June: Funny Girl - Nick Hornby


"The characters were very well written and believable. I got swept away by the plot and the characters, and for the first time in ages found a female character written by a male author sounding believable. It didn't sound like a man writing what he thought a woman would say." - AnneEyhtMeyer

"I'm in a real run of female protagonists - I have written six movies, TV series or books in the last few years, all in a row, that have a young woman at the centre. That's where I'm at, and I'm not sure why, but I really enjoy doing it. Maybe the problems of young women are inherently more dramatic, because the obstacles they have to overcome are more pronounced." - Nick Hornby


July: Fallout - Sadie Jones


"I loved the period detail - Luke's typewriter, having to go outside to use phone boxes, people smoking everywhere, the casual drug-taking. It gives you a real feeling of being there." - Aginghippy

"I set each book in the decade or century that feels right for the story. Hitchcock said that the setting of a story should be one of the main characters, and that's how I approach era, as well." - Sadie Jones


August: The Paying Guests - Sarah Waters


"The Paying Guests is, for me, the perfect book. I'll say that again: perfect. A literary page-turner, written with such warmth, and love, and historical accuracy; I was totally submerged in it. Perfect." - TheCommoner

"It's extraordinarily flattering to know that some people have enjoyed my books so much that they are waiting for more; the thought can really lift my spirits when I've strayed into a writing swamp or tangle and am feeling a bit fed up." - Sarah Waters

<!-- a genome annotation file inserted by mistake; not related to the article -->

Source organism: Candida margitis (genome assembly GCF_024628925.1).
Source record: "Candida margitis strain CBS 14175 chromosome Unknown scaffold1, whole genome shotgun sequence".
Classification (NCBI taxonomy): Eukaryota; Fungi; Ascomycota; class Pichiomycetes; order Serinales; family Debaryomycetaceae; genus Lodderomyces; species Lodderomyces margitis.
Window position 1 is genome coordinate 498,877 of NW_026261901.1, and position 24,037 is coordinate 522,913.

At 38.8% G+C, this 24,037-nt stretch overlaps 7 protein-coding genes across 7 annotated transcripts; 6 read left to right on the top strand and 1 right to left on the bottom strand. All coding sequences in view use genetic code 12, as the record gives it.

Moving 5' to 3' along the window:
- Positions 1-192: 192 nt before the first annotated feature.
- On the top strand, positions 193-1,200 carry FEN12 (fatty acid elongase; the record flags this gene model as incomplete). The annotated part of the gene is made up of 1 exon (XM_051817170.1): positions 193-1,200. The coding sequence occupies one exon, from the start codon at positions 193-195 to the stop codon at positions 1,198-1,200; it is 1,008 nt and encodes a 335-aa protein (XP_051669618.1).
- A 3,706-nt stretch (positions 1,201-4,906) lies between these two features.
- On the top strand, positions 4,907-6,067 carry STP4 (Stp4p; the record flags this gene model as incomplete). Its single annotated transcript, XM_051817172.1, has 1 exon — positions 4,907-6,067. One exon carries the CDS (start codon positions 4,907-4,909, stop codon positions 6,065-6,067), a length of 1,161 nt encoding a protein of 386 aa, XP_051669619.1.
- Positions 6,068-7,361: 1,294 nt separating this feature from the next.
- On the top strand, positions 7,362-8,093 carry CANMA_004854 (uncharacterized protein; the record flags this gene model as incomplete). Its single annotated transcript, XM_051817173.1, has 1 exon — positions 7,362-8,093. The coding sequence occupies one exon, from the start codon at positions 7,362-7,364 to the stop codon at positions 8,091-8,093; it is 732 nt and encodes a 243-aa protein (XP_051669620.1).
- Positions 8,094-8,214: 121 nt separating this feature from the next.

September: Purity - Jonathan Franzen


"My head is full of Purity. Anabel is the most instantly recognisable, and most guilt-making yet murderable character I've met since about 1870 - you've created a new stock character for our times. Such a relief when writers articulate ourselves and our circles for us, you know, thanks." - Corygal

"The sad fact is that happiness is seldom dramatic, and so what is the novelist to do with it? There's a reason that fairy tells end, rather than begin, 'and they lived happily ever after.'" - Jonathan Franzen


October: The Heart Goes Last - Margaret Atwood


"The Heart Goes Last made me reflect on how fast we fall - from love, from civilisation, from thinking of others as flesh and blood creatures to turning them into the 'other'. In Charmaine and Stand's world, there's hardly a principle in sight, just the necessity of expedience." - chrystabelle

"We can't expect perfect behaviour from characters in books. Just plausible behaviour." - Margaret Atwood


November: Lila - Marilynne Robinson



"I found Lila a really calming read. There is a strength of belief in the writing which made it very soothing to read, though also sad and evocative at times." - Fifinella




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Last updated: over 1 year ago